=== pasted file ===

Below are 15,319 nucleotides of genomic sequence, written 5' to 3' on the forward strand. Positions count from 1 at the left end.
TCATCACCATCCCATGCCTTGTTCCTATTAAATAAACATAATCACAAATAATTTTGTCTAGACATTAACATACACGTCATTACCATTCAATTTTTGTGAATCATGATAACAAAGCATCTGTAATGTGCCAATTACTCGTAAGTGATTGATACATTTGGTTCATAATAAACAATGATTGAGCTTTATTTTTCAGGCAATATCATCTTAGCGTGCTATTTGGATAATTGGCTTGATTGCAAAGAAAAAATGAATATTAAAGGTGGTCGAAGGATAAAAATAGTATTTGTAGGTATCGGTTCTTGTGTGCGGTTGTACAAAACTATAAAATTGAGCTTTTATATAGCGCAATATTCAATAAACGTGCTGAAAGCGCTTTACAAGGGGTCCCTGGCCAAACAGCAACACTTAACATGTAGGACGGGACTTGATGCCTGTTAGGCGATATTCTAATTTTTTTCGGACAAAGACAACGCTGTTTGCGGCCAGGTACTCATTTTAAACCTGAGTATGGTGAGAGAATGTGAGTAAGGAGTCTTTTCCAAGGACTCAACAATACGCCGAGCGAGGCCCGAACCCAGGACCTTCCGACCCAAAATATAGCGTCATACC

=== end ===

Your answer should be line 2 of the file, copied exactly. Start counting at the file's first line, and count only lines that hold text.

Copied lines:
TCATCACCATCCCATGCCTTGTTCCTATTAAATAAACATAATCACAAATAATTTTGTCTAGACATTAACATACACGTCATTACCATTCAATTTTTGTGAATCATGATAACAAAGCATCTGTAATGTGCCAATTACTCGTAAGTGATTGATACATTTGGTTCATAATAAACAATGATTGAGCTTTATTTTTCAGGCAATATCATCTTAGCGTGCTATTTGGATAATTGGCTTGATTGCAAAGAAAAAATGAATATTAAAGGTGGTCGAAGGATAAAAATAGTATTTGTAGGTATCGGTTCTTGTGTGCGGTTGTACAAAACTATAAAATTGAGCTTTTATATAGCGCAATATTCAATAAACGTGCTGAAAGCGCTTTACAAGGGGTCCCTGGCCAAACAGCAACACTTAACATGTAGGACGGGACTTGATGCCTGTTAGGCGATATTCTAATTTTTTTCGGACAAAGACAACGCTGTTTGCGGCCAGGTACTCATTTTAAACCTGAGTATGGTGAGAGAATGTGAGTAAGGAGTCTTTTCCAAGGACTCAACAATACGCCGAGCGAGGCCCGAACCCAGGACCTTCCGACCCAAAATATAGCGTCATACC